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Thursday, March 7, 2019

Shemot Chazak!

Image result for stargate

The second book ends this week. Exodus, Shemot finishes with the miskan coming to life. It's an awesome moment. Moshe has all the fixtures and parts of it all laid out before him. The people have rallied and offered up with their hearts their very best work in service to make this thing and the vestments of the priesthood. Aaron and his sons are anointed for soon the physical burden of the tribes will be upon their literal shoulders as the breastplate and ephod that reads holy unto the lord.   

It's been such a communal endeavor but suddenly that seems to shift. Moses sees the work and blesses the people. He has a chat with God and gets a go-live date if you will. 
Then it reads, in 40.17 the time came and in .18 Moses reared up the tabernacle, and laid its sockets, and set up the boards, and put in the bars, and reared up its pillars. 40.19 he spread the tent over the tabernacle and put the covering of the tent above upon it. 40.20 And he took and put the testimony into the ark, and set the staves on the ark and put the ark cover above upon the ark.  40.21 and he brought the ark into the the tabernacle, and set up the veil of the screen, and screened the ark of the testimony....    
It goes on like this with Moses doing these things as instructed by the Lord till 40.33 so Moses finished the work. 40.34 Then the cloud covered the tent of meeting and the glory of the Lord filled the tabernacle. 

I work on the side as a stage hand and we had a Broadway production pull into town this past week. It took a crew of some fifty of us to assemble and set the stage. We were all broken into teams based on specialty and led by a member of the road crew. That's how road shows get done. They show up in a few heavy trucks and the local stage hand guild called up people and we mob in and meet the handful of regulars and make it happen. Unloading the truck, unpacking all the parts, setting it all in place. And after the curtain falls we'll swarm upon the theater and do it all in reverse so we can send the show on down the road that night. Teams of random people who all have some other employment come together and build these traveling shows. We're not players, we don't appear in the show. We're not production apart from a couple folks, we're just the stage hands. Like a sub tribe of Levies.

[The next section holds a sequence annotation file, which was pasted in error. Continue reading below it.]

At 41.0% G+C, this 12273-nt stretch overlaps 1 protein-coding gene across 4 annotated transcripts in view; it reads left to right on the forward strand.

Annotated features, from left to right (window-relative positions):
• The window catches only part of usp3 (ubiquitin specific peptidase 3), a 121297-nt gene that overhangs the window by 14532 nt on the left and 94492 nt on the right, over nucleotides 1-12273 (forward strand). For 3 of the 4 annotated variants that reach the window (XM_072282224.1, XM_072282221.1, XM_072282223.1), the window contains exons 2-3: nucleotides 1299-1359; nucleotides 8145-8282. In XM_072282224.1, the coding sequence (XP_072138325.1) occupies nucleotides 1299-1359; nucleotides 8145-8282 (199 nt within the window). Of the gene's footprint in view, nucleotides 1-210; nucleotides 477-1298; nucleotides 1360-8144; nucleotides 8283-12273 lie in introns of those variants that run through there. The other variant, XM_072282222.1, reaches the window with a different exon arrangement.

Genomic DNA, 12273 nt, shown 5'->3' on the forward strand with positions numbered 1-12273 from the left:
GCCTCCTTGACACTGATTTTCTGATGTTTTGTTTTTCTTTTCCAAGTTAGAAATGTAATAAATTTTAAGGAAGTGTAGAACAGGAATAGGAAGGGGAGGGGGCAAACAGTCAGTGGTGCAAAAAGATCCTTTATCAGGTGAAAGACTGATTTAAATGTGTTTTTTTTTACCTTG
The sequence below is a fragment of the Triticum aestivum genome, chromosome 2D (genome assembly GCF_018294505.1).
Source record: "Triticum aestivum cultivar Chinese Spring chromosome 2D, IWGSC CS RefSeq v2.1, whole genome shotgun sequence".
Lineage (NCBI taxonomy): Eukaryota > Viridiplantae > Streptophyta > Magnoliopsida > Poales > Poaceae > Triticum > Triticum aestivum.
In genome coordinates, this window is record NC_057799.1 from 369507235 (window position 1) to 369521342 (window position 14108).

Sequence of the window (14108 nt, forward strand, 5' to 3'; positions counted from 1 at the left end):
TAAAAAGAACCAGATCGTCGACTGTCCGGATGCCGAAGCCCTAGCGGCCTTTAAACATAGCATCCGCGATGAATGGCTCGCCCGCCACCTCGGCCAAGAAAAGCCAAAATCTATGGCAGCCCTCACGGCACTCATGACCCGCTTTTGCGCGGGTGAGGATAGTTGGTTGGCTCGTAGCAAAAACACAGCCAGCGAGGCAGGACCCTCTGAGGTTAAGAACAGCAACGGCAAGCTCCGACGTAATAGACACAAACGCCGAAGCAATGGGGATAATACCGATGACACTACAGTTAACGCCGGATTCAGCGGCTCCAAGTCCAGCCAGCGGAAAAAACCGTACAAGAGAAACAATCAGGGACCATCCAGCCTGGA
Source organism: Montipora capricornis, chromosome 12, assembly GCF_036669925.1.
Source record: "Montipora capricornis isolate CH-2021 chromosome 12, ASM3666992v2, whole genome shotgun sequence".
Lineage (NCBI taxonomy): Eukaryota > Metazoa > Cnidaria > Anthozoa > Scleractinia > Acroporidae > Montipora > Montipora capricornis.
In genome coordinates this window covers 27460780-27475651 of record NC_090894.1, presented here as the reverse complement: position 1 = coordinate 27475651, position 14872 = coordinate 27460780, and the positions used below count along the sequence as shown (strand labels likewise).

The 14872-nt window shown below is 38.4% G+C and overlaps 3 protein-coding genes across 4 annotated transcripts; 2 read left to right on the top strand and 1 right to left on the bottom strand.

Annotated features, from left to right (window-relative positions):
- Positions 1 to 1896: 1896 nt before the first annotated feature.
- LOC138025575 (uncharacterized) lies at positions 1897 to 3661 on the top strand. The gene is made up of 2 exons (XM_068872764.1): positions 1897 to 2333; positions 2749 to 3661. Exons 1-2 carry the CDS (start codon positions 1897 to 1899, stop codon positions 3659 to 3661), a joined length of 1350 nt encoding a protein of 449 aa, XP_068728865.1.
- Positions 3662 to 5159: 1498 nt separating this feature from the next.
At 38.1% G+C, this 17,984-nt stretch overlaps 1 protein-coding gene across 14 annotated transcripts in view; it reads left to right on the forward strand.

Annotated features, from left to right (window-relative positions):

So it seemed odd, to have one man setting up all of the tabernacle, by himself. It seems super human and beyond reason, but it also reminded me of when I worked in the energy industry. I was involved in building pipelines that carried high pressure natural gas. Lesson one, we often joked, what that it (the methane) was only worth something because it burned. It could be very dangerous work and it was impossible to do without many hands. Even with advance machinery to lift and carry and dig, it only reduced the hands on portion fractionally. But there came a time in each build when we did a pressure safety systems test and the pipeline would be filled with water and pressurized with air to well over a thousand pounds per square inch of pressure. Gauges were watched for a fall in pressure and it had to hold in this state for hours in order to pass the test before it could be finished and put into service.

Was Moshe making the final set up himself because he wasn't sure what would happen? Were systems so critical that only he could make the final walk thru before the system came on line?